The amicable mood of the Minnesota Senate’s first floor session didn’t last long today once committee meetings got under way.
During the Senate Rules and Administration Committee, DFLers learned that they would face a $444,400 staffing reduction for the biennium, while the majority Republicans voted to stave off any GOP employee reductions in the Senate budget.
The cuts equal about 14 of Senate DFLers’ roughly 40 full-time staffers. The move is part of a plan to cut the Senate’s overall budget by nearly $2.7 million.
Last session was tough, one DFLer on the committee said. After some of the most divisive politics in Minnesota history and the longest state government shutdown last year, Sen. Keith Langseth said, today’s noon commencement had left him in good spirits.
But all that evaporated when discussion of the Senate’s budget heated up, Langseth said, noting that he thought of his house of government as “a family.”
DFL Sen. Richard Cohen agreed. “We’re only like the half-brothers of the family,” he said, referring to the one-sided cuts. “We’re the step-children.”
The remarks prodded the new committee chairman, Senate Majority Leader Dave Senjem, to step in. “OK, OK, OK,” he said quietly, cutting Cohen off.
Sounds like your average “winner takes all” politics?
Not according to the DFL. Cohen, Langseth and Sen James Metzen — who have been involved in crafting the Senate budget for many years — said when the Democrats were in charge, they made every effort to keep cuts equitable across both parties.
This time, “What we’re doing is balancing the Senate budget with cuts to the minority staff,” Cohen said.
The total cut — 5 percent of the Senate budget — was mandated in last session’s budget agreement.
The largest cut is a $1.79 million reduction in full-time-equivalency staffing (which includes the $444,400 cutback). Other savings include eliminating match programs and employee furloughs and not hiring temporary staffers, such as committee pages. Nearly 90 percent of the Senate’s spending is tied up in staffing, said Cal Ludeman, the body’s secretary.
Ludeman, selected by Republicans last session, presented the Senate budget to the committee and answered questions.
Like everything in politics, the arguments are open to interpretation. The DFL, despite holding fewer seats than the Republicans, has a $160,000-larger budget for legislative support. That’s likely because of higher DFL salaries that result from its employees gaining seniority over the nearly 40 years it controlled the chamber.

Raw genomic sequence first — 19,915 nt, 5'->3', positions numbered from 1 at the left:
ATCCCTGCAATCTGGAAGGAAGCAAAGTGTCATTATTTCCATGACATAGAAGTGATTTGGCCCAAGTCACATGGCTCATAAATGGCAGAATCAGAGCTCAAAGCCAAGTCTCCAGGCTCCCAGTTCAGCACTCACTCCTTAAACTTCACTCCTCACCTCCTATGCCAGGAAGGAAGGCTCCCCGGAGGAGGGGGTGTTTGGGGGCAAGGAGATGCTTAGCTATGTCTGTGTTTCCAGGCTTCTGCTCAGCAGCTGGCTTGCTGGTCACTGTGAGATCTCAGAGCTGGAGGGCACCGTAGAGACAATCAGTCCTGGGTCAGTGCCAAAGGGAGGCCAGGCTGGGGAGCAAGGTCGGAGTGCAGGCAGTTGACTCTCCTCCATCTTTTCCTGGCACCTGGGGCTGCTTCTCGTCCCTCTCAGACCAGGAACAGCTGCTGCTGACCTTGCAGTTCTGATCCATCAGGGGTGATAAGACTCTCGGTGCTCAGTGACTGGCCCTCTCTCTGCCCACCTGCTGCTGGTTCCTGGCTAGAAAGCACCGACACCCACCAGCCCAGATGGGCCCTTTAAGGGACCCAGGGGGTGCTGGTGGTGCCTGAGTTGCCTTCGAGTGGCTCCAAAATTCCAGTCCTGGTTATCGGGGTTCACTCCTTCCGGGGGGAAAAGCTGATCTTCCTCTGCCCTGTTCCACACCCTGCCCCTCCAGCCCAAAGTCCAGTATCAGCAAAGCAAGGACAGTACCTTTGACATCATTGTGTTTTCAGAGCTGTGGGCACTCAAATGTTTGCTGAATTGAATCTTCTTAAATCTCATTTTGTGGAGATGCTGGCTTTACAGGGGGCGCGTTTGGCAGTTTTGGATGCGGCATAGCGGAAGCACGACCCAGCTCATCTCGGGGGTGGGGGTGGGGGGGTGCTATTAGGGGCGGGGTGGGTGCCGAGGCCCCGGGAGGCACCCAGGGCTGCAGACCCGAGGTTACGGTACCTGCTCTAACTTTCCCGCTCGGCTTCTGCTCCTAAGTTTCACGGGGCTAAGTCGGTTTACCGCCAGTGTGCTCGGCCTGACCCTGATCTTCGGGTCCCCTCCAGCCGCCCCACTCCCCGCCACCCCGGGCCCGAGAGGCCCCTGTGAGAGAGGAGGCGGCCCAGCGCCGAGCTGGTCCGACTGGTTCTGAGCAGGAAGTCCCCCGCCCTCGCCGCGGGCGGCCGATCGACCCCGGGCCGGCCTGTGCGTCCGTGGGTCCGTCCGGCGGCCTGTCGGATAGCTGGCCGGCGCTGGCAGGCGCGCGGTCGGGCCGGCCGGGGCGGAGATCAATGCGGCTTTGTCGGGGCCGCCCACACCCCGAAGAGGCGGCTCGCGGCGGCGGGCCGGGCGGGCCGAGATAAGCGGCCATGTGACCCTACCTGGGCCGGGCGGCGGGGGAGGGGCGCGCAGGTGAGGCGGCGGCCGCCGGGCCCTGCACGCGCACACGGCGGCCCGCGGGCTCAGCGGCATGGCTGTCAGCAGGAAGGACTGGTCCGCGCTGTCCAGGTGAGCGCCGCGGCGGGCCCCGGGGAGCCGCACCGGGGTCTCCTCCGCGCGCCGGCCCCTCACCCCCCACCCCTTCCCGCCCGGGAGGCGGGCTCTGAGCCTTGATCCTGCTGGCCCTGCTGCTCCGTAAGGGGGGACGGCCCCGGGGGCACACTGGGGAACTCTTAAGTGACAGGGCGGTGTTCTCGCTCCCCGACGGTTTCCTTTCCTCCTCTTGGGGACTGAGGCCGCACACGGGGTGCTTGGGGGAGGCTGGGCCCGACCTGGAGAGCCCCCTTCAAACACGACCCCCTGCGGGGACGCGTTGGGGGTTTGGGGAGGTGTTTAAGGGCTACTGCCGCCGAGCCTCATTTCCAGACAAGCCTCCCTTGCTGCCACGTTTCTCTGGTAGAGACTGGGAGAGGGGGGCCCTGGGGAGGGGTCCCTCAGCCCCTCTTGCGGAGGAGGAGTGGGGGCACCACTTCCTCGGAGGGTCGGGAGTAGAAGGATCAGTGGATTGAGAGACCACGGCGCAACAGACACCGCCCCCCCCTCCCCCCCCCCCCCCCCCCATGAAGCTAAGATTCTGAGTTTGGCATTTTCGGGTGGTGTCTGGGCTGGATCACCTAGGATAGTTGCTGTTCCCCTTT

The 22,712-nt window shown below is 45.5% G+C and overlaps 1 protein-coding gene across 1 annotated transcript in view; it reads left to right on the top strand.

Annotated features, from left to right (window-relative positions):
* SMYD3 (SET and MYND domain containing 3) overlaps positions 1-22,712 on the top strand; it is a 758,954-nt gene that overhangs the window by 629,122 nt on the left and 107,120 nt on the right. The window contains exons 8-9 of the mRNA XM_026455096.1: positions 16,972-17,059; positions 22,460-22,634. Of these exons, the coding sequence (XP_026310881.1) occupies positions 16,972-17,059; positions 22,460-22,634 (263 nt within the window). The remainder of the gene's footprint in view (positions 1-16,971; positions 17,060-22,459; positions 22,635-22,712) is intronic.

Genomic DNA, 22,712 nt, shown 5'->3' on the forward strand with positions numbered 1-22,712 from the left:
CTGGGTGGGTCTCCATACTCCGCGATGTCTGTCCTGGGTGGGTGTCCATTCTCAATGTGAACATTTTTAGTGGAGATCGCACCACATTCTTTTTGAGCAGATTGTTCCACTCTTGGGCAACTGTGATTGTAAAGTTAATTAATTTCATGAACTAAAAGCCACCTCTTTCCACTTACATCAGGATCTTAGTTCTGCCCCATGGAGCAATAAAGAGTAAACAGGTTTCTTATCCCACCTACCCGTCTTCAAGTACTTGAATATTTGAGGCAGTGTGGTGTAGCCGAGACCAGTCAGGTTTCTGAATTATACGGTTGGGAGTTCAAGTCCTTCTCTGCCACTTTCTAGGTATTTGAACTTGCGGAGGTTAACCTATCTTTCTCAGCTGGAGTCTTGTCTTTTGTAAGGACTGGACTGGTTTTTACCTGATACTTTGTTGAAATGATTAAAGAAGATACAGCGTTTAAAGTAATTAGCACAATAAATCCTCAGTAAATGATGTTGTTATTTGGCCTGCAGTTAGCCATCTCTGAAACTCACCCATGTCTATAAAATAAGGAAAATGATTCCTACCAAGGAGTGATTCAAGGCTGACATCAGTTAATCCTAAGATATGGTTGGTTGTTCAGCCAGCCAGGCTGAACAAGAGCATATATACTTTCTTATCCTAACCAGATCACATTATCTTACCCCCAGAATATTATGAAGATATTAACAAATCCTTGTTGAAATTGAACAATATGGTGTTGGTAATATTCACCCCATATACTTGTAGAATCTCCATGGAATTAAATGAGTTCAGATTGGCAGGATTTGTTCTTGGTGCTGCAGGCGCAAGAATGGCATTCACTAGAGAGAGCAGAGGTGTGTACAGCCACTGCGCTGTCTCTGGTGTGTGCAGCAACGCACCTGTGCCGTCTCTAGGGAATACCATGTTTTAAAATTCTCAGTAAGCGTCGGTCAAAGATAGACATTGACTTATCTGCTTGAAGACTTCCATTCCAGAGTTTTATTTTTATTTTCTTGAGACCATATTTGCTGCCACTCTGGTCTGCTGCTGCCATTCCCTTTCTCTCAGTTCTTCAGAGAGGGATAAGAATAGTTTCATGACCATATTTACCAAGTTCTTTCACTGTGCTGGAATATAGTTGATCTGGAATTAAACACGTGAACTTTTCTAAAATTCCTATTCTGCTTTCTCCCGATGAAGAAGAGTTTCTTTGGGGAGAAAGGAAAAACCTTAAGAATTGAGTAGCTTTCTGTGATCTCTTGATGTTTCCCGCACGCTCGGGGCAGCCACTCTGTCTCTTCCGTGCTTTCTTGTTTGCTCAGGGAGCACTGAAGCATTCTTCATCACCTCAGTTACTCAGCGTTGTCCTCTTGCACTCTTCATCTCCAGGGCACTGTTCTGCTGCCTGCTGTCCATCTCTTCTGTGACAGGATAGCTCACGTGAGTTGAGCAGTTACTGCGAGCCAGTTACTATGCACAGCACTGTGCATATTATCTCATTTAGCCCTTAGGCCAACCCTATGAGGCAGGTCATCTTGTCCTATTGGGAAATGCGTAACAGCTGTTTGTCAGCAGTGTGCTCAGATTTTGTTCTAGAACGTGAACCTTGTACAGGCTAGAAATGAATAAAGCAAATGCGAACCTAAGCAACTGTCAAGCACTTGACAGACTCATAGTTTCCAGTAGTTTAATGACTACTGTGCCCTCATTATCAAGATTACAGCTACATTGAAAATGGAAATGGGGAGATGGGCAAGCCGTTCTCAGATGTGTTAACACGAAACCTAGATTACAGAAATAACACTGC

DFLers said it was misleading to not include Republican committee administrators, who have a higher salary than the type of DFL staff members likely to be cut. With those numbers included, the Republicans would likely have a substantially higher budget.
The Rules Committee is the deciding factor on the Senate’s budget, so it won’t appear for discussion before all the members on the floor.
Senate Minority Leader Tom Bakk attempted to amend the budget to “split the baby,” in his words. He would have distributed the roughly $450,000 reduction equally among both parties, but the measure failed.
Republican committee members barely engaged the Democrats, who said it set a precedent for the majority party to effectively make the other side bear most of the budget pain.
Metzen called it a “slippery slope” and said: “I don’t think we should go down it.” Other DFL senators implied that the same fate awaits Republicans if the DFL takes back the Senate this fall.
DFLers also criticized Republicans for adding expenses. Former House Speaker Steve Sviggum was hired at a higher salary to assume Michael Brodkorb’s former position as caucus communications director. Sviggum is paid $102,000, roughly $10,000 more than Brodkorb.
After an hour of discussion, the committee voted along party lines to adopt the budget. Republicans said it allows more flexibility than previous Democratic budgets.
Sen. Claire Robling, a Republican on the committee, said she was open to further amendments that might be “a little more satisfying” to the Democrats.
But she didn’t answer directly when asked if the partisan cuts were fair. “I’ll keep thinking about it,” she said.
After the meeting, Bakk looked back to the collegiality with which the day began. For him, it wasn’t there anymore.
“The first day, what do we do?” Bakk asked rhetorically. “Tell the Democrats they have to lay off 12 to 14 people.”
His conclusion: “They fired the first shot.”